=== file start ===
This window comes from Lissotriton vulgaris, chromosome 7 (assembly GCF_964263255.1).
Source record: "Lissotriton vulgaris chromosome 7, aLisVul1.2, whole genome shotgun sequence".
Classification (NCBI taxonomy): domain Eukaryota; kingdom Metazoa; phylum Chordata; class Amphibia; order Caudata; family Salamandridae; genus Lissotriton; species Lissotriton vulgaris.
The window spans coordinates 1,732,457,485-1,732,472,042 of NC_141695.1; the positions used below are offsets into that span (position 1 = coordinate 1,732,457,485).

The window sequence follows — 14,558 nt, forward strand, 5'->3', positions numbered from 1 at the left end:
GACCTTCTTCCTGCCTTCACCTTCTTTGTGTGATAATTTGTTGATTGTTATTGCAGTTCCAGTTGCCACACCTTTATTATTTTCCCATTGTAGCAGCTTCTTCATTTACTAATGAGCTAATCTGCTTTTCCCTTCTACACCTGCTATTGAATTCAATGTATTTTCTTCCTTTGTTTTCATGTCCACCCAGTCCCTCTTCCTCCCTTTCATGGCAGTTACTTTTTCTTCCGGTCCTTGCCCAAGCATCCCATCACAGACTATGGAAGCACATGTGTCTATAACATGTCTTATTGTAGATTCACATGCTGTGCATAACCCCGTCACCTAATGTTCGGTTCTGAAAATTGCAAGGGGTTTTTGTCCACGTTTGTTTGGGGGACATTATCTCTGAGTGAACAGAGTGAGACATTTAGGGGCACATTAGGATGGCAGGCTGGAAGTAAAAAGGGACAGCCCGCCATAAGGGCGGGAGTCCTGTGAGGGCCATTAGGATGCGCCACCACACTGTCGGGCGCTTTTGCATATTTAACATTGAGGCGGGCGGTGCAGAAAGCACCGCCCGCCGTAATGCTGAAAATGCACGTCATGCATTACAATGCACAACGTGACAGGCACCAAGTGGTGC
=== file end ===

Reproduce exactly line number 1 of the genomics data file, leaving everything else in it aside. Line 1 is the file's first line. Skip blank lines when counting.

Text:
This window comes from Lissotriton vulgaris, chromosome 7 (assembly GCF_964263255.1).